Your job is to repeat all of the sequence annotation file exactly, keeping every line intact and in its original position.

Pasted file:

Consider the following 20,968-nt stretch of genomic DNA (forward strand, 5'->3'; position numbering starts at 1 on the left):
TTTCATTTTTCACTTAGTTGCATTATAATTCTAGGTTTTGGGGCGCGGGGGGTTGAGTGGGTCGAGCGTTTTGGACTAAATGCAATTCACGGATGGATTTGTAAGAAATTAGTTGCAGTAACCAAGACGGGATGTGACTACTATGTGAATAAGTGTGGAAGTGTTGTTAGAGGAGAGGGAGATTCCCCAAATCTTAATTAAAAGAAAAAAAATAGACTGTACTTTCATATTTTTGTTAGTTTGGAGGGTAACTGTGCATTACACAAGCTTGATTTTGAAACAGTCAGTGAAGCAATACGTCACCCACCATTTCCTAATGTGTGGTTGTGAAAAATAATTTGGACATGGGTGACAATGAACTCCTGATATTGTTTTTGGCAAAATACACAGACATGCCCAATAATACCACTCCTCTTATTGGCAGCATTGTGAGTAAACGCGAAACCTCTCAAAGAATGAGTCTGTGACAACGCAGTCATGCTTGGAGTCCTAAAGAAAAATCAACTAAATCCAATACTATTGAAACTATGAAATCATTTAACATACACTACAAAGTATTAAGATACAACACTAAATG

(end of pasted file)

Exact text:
Consider the following 20,968-nt stretch of genomic DNA (forward strand, 5'->3'; position numbering starts at 1 on the left):
TTTCATTTTTCACTTAGTTGCATTATAATTCTAGGTTTTGGGGCGCGGGGGGTTGAGTGGGTCGAGCGTTTTGGACTAAATGCAATTCACGGATGGATTTGTAAGAAATTAGTTGCAGTAACCAAGACGGGATGTGACTACTATGTGAATAAGTGTGGAAGTGTTGTTAGAGGAGAGGGAGATTCCCCAAATCTTAATTAAAAGAAAAAAAATAGACTGTACTTTCATATTTTTGTTAGTTTGGAGGGTAACTGTGCATTACACAAGCTTGATTTTGAAACAGTCAGTGAAGCAATACGTCACCCACCATTTCCTAATGTGTGGTTGTGAAAAATAATTTGGACATGGGTGACAATGAACTCCTGATATTGTTTTTGGCAAAATACACAGACATGCCCAATAATACCACTCCTCTTATTGGCAGCATTGTGAGTAAACGCGAAACCTCTCAAAGAATGAGTCTGTGACAACGCAGTCATGCTTGGAGTCCTAAAGAAAAATCAACTAAATCCAATACTATTGAAACTATGAAATCATTTAACATACACTACAAAGTATTAAGATACAACACTAAATG